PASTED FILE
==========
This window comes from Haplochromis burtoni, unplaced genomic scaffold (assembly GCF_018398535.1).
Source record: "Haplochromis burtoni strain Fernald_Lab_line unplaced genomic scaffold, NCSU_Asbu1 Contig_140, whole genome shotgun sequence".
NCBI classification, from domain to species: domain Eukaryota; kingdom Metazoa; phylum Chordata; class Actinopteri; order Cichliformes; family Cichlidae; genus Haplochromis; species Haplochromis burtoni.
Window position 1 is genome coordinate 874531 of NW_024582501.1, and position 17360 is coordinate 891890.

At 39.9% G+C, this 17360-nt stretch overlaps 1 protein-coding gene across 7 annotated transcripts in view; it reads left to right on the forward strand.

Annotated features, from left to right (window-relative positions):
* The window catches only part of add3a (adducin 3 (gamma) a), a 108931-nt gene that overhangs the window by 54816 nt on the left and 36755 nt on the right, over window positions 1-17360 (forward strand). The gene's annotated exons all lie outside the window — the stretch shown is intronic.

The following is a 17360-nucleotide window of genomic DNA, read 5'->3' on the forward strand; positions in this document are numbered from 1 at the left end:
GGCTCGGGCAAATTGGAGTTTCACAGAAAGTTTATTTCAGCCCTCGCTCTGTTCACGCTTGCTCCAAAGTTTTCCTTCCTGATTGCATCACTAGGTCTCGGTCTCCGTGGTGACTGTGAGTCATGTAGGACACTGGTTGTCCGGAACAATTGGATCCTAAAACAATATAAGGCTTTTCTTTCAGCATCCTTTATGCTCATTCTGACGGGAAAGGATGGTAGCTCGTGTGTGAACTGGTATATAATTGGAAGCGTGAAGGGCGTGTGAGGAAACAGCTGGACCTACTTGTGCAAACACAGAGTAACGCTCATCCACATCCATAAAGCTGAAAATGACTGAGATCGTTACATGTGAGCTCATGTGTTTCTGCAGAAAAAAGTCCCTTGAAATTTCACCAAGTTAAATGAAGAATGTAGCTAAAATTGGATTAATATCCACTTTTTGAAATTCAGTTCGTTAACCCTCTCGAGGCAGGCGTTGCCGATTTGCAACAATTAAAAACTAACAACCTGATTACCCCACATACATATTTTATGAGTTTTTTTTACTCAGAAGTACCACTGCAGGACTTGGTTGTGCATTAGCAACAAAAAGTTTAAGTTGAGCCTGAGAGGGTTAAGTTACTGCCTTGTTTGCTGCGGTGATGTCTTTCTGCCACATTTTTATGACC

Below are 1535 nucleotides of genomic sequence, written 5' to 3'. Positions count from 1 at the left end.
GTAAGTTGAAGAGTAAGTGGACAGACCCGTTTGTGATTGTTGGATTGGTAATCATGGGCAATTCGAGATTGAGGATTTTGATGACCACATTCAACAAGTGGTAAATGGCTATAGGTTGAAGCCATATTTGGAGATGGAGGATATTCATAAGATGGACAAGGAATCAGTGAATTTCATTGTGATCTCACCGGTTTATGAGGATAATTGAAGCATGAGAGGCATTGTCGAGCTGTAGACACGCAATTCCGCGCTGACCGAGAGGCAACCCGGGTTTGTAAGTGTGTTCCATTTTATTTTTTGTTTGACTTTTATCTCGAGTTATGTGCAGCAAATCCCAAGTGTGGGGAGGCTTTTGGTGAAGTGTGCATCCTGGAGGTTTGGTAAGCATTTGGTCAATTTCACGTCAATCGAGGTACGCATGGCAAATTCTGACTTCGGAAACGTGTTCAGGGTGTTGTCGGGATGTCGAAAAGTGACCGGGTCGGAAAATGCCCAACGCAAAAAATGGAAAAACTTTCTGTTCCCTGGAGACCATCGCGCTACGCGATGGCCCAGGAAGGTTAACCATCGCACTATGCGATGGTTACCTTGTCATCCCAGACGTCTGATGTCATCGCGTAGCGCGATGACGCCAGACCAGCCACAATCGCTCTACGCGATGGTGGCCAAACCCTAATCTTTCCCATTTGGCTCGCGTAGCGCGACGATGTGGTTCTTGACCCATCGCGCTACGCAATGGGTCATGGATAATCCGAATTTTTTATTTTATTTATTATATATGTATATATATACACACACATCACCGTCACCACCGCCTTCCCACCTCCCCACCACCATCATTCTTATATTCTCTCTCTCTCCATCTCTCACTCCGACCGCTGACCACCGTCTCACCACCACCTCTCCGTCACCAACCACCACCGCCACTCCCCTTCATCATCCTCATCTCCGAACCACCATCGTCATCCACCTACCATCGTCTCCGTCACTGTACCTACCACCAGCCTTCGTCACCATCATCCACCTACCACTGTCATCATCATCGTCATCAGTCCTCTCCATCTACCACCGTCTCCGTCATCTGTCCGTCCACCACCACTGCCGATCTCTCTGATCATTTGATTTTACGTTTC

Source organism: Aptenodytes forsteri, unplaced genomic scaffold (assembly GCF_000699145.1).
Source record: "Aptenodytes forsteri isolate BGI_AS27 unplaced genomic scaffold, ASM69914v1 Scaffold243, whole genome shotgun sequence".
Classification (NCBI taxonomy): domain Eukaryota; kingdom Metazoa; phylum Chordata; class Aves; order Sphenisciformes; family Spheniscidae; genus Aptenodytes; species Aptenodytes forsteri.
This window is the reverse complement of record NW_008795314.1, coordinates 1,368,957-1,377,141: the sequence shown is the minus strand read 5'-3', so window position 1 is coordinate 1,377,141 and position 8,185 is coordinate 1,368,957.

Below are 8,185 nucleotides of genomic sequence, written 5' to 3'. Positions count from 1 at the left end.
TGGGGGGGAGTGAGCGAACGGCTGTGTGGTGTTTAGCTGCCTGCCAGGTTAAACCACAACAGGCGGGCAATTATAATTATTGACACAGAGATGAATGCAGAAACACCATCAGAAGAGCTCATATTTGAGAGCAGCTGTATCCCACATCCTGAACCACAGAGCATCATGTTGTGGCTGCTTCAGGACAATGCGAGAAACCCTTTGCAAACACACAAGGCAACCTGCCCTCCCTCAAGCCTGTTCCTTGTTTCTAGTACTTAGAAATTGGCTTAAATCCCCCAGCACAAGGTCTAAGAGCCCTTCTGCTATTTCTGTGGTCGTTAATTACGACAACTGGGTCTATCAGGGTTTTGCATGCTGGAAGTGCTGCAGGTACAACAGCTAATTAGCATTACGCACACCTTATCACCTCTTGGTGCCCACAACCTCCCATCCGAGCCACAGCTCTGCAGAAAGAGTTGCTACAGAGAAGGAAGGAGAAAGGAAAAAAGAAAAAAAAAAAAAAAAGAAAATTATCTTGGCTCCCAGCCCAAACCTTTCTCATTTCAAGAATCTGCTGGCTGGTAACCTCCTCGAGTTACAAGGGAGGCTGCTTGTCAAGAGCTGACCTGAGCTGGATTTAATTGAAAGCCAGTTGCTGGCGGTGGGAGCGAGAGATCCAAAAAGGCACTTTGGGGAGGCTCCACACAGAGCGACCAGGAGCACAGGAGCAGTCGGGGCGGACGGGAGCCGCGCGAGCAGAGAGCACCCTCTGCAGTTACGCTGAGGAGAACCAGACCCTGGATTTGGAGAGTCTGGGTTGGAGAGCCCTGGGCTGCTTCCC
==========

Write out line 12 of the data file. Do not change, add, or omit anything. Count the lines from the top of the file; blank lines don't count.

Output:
Source organism: Aptenodytes forsteri, unplaced genomic scaffold (assembly GCF_000699145.1).